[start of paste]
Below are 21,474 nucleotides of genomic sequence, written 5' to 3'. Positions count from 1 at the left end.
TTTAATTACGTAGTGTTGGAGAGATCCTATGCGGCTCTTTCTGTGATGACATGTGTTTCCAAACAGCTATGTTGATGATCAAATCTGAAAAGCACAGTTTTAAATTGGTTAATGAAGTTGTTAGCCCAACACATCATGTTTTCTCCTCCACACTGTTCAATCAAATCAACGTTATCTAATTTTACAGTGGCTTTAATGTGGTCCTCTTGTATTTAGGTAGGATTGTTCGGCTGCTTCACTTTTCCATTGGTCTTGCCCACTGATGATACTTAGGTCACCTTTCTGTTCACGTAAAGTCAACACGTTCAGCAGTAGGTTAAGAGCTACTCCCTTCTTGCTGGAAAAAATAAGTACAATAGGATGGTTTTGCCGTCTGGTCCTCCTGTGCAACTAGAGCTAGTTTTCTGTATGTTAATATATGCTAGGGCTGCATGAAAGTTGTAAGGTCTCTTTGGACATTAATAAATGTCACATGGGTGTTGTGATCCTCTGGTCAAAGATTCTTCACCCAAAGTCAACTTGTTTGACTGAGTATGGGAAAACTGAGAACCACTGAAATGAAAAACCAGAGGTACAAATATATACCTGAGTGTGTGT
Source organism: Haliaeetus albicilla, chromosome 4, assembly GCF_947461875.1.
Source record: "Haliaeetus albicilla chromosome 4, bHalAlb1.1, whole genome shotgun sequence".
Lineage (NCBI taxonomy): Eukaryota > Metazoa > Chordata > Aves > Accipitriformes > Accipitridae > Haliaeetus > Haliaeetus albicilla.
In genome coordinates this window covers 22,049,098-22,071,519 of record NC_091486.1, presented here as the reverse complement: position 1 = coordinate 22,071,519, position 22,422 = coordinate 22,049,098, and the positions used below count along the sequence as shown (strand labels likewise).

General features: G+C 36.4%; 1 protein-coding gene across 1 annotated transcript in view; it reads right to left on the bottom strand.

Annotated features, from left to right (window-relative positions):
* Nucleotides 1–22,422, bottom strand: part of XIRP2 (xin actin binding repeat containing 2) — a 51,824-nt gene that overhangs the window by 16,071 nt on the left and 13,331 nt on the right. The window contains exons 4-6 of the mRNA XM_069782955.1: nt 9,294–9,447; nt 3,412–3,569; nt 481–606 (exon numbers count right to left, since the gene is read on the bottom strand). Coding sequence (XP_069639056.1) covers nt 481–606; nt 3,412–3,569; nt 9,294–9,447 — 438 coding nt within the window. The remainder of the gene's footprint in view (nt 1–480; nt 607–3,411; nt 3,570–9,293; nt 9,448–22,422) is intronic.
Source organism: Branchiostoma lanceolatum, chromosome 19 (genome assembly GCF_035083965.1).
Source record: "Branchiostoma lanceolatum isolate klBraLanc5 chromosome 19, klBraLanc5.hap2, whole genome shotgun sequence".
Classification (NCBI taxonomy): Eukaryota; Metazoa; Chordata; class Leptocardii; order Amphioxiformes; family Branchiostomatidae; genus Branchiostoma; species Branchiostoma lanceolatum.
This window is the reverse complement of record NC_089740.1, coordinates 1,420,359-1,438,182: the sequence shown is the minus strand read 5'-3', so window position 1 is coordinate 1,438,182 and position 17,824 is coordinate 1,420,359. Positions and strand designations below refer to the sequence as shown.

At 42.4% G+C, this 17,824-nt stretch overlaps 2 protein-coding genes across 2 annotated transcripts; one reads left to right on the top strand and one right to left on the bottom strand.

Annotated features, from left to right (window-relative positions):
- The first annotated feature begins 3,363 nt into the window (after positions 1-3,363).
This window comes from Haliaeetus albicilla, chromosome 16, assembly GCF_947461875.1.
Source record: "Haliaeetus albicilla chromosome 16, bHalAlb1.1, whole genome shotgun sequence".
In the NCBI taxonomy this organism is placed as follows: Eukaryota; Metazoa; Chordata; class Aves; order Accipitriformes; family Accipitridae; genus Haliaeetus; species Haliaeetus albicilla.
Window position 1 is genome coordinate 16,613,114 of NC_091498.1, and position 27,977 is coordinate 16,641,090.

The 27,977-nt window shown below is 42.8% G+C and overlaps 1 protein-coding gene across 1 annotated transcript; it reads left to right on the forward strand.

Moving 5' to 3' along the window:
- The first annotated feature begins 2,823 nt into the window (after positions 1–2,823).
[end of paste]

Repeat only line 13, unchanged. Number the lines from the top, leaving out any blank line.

This window is the reverse complement of record NC_089740.1, coordinates 1,420,359-1,438,182: the sequence shown is the minus strand read 5'-3', so window position 1 is coordinate 1,438,182 and position 17,824 is coordinate 1,420,359. Positions and strand designations below refer to the sequence as shown.